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The names may have changed over the years, but its political significance has stood the test of time. B.B.D. Bagh, as it is known today, is named after Bengali freedom fighters Benoy, Badal and Dinesh who were responsible for assassinating N.S. Simpson, the Inspector General of Prisons in 1930. The fact that it is still occasionally referred to as Dalhousie Square underlines its status as the nerve-center of the East India Company. Time may have weakened its splendor, but it is still marked by significant buildings like GPO, Writers' Building (the Benoy, Badal, and Dinesh statues can be seen outside this landmark), St. John's Church, Raj Bhavan, and the Calcutta High Court. With a number of banks and important offices in the vicinity, it continues to function as the commercial center of Kolkata. Visit B.B.D. Bagh in the calm of the morning, because the chaos begins after 9 a.m!
Circular Road Baptist Chapel is a Christian congregation in the Beniapukur area of Kolkata. With a rich heritage behind, the Chapel provides spiritual fellowship to those who seek it. They have weekly services and prayer meetings to which all are cordially welcome.
Once you enter the Esplanade area, you're sure to notice this towering monument. The tallest in this part of Kolkata, Shaheed Minar peeps out through the criss-cross of tram cables that are all over the skyline. Built by the East India Company to celebrate its victory at the Gurkha War in 1816, it was earlier known as the Ochterlony Monument, honoring the Company's commander in chief David Ochterlony. It was later renamed as Shaheed Minar to commemorate those who lost their lives during India's freedom struggle. Around the minar, you will find a number of street hawkers that sell everything from puchkas (a local specialty) to nariyal pani (coconut water). The monument stands at a height of 158 feet and the top can be reached if you feel fit to climb the steep staircase. At night, the beautifully lit up tower vies for attention as you walk along some of the central roads.
Built on the site of the old Fort William, the GPO is the office of the Kolkata Postal Service. The building itself is defined by tall white columns, a towering dome and a clock on its facade. The pronounced structure has become an important landmark in the city center. Located close to Writers' Building in BBD Square, it also houses a postal museum and a philatelic library that are worth visiting. An interesting fact about the building is that it is said to be the site of the Black Hole of Calcutta, where British prisoners were held after the Fort was captured by Siraj-ud-Daulah. In spite of being around for years, the building is a pure, flawless white structure that stands out among its surroundings.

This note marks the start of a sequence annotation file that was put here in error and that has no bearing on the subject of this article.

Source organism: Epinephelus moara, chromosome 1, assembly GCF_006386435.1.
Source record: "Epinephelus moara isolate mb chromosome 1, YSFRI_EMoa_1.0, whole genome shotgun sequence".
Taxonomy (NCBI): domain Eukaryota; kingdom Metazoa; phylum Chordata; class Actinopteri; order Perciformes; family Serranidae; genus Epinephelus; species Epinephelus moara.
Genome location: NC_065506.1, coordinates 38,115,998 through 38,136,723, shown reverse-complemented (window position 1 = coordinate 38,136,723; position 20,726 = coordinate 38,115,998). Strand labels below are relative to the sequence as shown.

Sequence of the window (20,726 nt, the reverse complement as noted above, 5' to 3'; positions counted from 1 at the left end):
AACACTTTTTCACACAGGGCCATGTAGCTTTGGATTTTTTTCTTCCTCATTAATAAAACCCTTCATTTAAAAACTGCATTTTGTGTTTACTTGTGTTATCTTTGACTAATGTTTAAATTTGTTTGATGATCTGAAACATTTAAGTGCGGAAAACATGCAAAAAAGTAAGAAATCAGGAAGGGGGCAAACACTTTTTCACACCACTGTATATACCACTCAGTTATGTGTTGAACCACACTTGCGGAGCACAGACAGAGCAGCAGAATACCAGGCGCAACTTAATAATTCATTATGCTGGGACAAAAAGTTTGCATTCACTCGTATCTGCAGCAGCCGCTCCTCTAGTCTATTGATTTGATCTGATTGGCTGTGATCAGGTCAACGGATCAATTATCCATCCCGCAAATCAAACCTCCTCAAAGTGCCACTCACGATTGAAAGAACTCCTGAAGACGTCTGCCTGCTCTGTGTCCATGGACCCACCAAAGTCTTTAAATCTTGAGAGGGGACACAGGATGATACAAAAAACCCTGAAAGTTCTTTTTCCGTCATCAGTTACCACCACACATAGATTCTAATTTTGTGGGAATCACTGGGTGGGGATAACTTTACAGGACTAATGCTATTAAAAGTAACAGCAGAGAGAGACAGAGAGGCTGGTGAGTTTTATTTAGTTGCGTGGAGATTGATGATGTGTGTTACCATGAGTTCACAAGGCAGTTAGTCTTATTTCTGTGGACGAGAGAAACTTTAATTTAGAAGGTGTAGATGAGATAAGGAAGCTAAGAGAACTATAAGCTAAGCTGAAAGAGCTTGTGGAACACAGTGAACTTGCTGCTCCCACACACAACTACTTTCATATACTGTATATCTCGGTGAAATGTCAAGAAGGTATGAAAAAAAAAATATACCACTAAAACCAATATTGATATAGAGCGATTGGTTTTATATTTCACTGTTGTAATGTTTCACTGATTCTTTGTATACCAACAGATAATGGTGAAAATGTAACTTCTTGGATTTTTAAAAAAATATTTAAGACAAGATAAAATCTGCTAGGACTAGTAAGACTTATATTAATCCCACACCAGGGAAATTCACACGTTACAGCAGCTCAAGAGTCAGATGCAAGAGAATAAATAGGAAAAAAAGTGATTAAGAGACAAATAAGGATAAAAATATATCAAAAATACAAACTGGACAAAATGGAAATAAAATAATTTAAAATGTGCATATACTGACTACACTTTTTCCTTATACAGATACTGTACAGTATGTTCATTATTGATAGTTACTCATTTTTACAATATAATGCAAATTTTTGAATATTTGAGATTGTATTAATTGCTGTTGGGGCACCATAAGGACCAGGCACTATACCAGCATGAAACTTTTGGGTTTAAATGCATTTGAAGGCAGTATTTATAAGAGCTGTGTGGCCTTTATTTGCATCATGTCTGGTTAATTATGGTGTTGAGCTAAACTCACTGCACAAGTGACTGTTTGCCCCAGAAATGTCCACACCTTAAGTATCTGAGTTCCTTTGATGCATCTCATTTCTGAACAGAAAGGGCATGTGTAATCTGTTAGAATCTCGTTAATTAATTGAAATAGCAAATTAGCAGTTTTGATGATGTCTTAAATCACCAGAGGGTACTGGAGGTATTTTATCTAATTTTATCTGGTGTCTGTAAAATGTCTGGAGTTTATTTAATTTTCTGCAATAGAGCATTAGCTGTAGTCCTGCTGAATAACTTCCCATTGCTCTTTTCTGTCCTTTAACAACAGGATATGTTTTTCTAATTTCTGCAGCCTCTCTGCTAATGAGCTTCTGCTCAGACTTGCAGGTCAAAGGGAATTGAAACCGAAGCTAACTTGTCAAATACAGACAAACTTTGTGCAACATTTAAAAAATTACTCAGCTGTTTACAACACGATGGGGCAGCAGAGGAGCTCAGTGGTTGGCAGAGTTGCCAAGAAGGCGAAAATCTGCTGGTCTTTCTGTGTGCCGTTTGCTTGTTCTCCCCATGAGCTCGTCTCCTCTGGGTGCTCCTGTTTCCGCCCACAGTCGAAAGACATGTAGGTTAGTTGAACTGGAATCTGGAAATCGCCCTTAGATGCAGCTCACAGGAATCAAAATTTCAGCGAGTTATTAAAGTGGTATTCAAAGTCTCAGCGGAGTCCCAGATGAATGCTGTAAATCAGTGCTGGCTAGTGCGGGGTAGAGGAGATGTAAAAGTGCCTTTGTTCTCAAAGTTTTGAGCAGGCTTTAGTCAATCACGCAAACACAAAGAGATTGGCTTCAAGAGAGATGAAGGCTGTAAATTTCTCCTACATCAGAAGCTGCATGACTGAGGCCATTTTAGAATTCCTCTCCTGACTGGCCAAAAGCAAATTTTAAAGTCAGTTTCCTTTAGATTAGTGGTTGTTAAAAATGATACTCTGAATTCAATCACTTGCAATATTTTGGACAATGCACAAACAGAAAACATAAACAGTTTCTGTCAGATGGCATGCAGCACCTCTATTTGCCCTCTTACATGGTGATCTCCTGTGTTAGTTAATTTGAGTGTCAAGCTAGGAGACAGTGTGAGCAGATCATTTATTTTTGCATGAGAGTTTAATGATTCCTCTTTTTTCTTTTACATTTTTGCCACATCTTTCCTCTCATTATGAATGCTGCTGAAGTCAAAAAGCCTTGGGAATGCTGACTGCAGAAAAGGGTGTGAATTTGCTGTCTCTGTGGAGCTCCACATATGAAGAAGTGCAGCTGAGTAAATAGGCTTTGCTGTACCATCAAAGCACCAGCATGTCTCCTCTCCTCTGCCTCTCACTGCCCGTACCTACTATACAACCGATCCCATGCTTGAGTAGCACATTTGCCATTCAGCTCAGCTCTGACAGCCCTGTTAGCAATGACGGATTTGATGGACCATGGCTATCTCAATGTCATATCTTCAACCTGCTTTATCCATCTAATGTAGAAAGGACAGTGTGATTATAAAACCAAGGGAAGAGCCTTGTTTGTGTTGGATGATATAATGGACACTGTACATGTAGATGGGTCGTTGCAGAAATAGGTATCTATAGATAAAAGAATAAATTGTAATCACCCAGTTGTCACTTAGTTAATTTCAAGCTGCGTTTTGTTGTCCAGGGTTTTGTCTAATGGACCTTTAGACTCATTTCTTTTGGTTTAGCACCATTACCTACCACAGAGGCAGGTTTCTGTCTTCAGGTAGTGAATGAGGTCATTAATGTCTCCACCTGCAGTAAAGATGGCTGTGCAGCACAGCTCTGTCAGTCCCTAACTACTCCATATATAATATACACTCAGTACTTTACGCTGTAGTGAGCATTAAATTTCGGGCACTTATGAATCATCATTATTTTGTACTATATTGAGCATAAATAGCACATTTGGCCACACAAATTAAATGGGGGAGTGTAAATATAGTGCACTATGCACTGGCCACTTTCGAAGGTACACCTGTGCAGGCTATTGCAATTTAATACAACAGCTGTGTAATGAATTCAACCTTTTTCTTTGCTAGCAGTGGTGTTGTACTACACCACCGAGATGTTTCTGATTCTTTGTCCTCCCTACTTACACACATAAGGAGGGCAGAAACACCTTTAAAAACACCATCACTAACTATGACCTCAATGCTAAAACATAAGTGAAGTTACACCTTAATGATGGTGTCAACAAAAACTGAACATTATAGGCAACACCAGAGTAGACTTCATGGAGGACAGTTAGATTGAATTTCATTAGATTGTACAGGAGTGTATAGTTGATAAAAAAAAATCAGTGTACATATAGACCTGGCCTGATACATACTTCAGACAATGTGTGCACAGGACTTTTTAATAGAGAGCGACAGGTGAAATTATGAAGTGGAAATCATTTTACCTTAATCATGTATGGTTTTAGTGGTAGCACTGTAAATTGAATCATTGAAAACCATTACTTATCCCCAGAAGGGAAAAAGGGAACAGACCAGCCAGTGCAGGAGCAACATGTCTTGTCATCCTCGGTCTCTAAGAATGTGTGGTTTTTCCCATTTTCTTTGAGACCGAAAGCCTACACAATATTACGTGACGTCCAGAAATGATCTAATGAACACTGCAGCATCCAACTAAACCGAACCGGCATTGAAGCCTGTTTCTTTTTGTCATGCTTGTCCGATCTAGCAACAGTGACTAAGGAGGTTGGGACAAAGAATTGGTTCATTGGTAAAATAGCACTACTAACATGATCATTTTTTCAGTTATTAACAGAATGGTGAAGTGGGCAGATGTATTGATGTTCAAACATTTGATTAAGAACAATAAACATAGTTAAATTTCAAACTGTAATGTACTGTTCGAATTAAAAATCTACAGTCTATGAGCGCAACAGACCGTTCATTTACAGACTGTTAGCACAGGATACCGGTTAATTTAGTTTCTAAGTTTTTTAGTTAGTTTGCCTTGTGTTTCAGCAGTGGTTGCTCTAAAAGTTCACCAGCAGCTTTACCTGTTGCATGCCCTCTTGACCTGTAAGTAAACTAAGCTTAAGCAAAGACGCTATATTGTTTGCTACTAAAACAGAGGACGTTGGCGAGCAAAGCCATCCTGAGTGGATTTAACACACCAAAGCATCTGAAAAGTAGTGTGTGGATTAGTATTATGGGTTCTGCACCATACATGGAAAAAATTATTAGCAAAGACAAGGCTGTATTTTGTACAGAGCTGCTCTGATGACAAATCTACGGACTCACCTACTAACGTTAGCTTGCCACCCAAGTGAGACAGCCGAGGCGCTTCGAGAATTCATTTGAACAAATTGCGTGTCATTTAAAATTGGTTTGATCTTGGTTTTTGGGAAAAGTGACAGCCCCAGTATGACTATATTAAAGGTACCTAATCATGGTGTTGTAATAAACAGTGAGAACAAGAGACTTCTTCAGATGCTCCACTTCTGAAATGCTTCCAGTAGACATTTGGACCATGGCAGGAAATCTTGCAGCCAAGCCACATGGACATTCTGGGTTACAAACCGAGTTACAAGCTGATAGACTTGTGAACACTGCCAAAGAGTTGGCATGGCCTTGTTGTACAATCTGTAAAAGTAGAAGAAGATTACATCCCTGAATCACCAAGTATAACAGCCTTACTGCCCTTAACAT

During the colonial rule, the Britishers erected magnificent structures and palatial residences, that often replicated buildings and government offices back in England. Raj Bhavan is one of such splendid heritage landmarks in the city of Kolkata. Spread across 27 acres, the wrought iron gates and imposing lions atop, create a majestic allure to the whole place and draw a clear line of distinction between the powerful rulers and the powerless common man. It continued to be the official residence of Governor-Generals and Viceroy until Kolkata ceased to be the capital of India and Delhi came into prominence. It has many suites, the important ones being the 'Prince of Wales' suite, named in the honor of Prince Edward of Wales and 'Wellesly Suite', named after the Governor General, who commissioned the construction of Raj Bhavan. It also houses a library, that includes a wide range of books and official journals, simply left behind by the previous governors, right from pre-independence era. Apart from that, it also has a collection of rare manuscripts and photographs, which gets enriched with each passing year. Currently, the Governor of West Bengal resides here and it plays host to important foreign delegates, dignitaries and official meetings. Though due to security reasons, you will be unable to see the building from within, the beautiful exteriors are worth a visit.
The Indian Mime Theatre is a training center as well as a theater for the Indian version of Pantomime. The theater started in 1976 and has focused on the promotion and development of Mukabhinaya (Silent Acting) which is now recognized by the Government of India as a separate art form. The Indian Mime Theatre holds workshops and training courses for those who want to learn the art form. The theater also holds women's empowerment and awareness camps, seminars on social issues, training for unemployed youth and women, development programs for children and health camps, among other programs. Do contact them for information about their courses, shows and artists.